In Alice in Wonder land, Alice asks the Cheshire Cat, “Would you tell me, please, which way I ought to go from here?” The Cat responds, “That depends a good […]
Finding the time to effectively work on the business (WOTB) is probably the single biggest worry people have leaving the Ranching For Profit School.
We have our end of the year tax appointment next Monday. That reminded me of a ranch I visited a few years ago. The owner’s son showed me around. As we pulled out of the yard we passed a big aerator they’d bought to crush sagebrush.
Dan Airely, a behavioral economist at Duke University conducted a silly experiment with serious implications. The experiment involved money, Coca Cola and college students.
We tend to build our businesses around the exception rather than the rule. If an office in town managed their business that way, they’d have fire trucks circling the block 24/7 because, after all, someday a fire might break out.
An Idaho rancher wrote me an email asking for my advice on how to navigate a collapsing cattle market and an unpredictable future. He asked, “What do you do when money is tight and the future is uncertain?” Our natural reaction is to tighten our belt and try to ride out the storm. But is that the best strategy?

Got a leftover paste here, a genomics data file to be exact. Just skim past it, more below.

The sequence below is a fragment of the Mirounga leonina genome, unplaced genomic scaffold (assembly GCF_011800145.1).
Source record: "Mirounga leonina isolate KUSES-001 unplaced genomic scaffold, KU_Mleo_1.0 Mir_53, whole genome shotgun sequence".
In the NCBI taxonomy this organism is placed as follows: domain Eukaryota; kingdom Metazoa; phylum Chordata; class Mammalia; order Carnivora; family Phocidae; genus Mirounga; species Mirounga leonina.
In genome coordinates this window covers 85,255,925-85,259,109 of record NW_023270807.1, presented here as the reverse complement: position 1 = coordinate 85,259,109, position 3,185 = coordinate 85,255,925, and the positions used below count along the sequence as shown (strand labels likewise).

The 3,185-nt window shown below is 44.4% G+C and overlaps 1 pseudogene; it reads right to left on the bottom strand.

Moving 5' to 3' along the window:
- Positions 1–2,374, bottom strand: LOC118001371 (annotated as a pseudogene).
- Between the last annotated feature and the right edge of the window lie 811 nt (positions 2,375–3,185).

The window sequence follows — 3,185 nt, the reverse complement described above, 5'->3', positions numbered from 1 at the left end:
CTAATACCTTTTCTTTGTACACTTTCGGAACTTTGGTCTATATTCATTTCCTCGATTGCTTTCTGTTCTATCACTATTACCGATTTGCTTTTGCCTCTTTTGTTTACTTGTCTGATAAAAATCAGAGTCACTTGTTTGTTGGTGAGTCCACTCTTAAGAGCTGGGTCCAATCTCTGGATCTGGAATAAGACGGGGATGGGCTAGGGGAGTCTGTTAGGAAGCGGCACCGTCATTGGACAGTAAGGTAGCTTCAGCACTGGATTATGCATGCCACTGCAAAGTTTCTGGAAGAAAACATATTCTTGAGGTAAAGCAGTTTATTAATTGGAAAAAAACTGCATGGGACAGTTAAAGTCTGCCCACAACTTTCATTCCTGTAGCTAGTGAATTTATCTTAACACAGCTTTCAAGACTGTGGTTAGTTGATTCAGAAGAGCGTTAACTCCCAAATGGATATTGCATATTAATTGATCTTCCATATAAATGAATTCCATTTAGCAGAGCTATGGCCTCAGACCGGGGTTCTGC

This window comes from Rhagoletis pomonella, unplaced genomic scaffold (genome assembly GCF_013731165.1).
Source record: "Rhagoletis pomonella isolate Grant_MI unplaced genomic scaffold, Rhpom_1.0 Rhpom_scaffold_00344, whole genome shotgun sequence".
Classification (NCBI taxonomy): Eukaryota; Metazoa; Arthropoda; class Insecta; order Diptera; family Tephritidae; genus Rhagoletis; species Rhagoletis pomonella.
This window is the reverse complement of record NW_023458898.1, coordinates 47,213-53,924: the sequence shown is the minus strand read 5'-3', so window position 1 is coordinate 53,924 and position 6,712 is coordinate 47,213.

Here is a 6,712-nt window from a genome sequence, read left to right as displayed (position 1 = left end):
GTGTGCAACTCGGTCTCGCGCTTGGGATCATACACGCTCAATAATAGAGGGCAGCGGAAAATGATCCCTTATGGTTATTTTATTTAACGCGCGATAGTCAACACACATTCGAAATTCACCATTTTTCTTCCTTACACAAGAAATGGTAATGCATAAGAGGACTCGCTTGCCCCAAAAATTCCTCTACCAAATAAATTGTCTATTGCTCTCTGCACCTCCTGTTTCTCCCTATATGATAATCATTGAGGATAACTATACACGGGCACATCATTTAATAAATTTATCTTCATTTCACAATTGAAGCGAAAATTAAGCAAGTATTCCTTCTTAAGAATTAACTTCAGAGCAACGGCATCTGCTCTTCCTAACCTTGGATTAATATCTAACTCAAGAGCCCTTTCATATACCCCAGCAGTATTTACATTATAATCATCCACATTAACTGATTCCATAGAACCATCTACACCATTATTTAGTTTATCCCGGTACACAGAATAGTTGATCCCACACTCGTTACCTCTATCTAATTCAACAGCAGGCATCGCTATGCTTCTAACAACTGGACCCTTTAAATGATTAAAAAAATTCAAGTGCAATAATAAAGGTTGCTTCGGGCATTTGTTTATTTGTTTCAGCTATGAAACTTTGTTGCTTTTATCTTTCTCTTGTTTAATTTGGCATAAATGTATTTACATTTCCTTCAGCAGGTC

Asset rich and cash poor describes the financial reality of most ranchers. The advice we get on making range improvements usually makes our financial situation even worse.
In the last ProfitTips I wrote about a young RFP alumnus who was concerned that unless he shook things up, he’d get stuck in a rut. I challenged him that maybe the rut he was worried about was actually his groove.
Last month I met with a young Ranching For Profit alumnus who had accomplished some big things in a short time. He was leasing several ranches and running hundreds of cattle and, if I remember right, about a thousand sheep. “I don’t want to get stuck in a rut,” he explained, and said he’d take on anything that could make a profit.
Most “ranch managers” aren’t managers. They don’t do the work of a manager, they don’t produce the results a manager would produce and they aren’t paid what a manager would get paid. The result isn’t just poor management. Most American ranches aren’t managed at all!
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